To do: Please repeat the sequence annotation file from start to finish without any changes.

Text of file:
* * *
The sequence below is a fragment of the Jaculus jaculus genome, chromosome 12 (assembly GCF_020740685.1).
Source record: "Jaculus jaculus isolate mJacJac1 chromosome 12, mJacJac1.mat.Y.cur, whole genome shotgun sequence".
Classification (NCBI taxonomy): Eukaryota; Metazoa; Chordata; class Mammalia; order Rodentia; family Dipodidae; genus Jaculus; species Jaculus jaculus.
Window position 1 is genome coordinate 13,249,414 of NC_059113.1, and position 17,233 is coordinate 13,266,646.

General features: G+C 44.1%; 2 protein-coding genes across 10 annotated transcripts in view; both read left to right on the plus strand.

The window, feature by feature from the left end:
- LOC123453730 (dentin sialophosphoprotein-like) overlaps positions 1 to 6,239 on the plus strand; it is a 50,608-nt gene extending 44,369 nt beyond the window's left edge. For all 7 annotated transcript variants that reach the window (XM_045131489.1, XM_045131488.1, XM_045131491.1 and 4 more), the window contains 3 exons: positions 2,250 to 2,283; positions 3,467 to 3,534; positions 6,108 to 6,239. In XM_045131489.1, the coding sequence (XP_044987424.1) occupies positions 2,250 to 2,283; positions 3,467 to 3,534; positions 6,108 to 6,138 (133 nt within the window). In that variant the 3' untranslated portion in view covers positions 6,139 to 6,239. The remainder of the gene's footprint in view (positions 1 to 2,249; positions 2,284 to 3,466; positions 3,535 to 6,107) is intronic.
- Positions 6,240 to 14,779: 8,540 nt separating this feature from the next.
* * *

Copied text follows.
The sequence below is a fragment of the Jaculus jaculus genome, chromosome 12 (assembly GCF_020740685.1).
Source record: "Jaculus jaculus isolate mJacJac1 chromosome 12, mJacJac1.mat.Y.cur, whole genome shotgun sequence".
Classification (NCBI taxonomy): Eukaryota; Metazoa; Chordata; class Mammalia; order Rodentia; family Dipodidae; genus Jaculus; species Jaculus jaculus.
Window position 1 is genome coordinate 13,249,414 of NC_059113.1, and position 17,233 is coordinate 13,266,646.

General features: G+C 44.1%; 2 protein-coding genes across 10 annotated transcripts in view; both read left to right on the plus strand.

The window, feature by feature from the left end:
- LOC123453730 (dentin sialophosphoprotein-like) overlaps positions 1 to 6,239 on the plus strand; it is a 50,608-nt gene extending 44,369 nt beyond the window's left edge. For all 7 annotated transcript variants that reach the window (XM_045131489.1, XM_045131488.1, XM_045131491.1 and 4 more), the window contains 3 exons: positions 2,250 to 2,283; positions 3,467 to 3,534; positions 6,108 to 6,239. In XM_045131489.1, the coding sequence (XP_044987424.1) occupies positions 2,250 to 2,283; positions 3,467 to 3,534; positions 6,108 to 6,138 (133 nt within the window). In that variant the 3' untranslated portion in view covers positions 6,139 to 6,239. The remainder of the gene's footprint in view (positions 1 to 2,249; positions 2,284 to 3,466; positions 3,535 to 6,107) is intronic.
- Positions 6,240 to 14,779: 8,540 nt separating this feature from the next.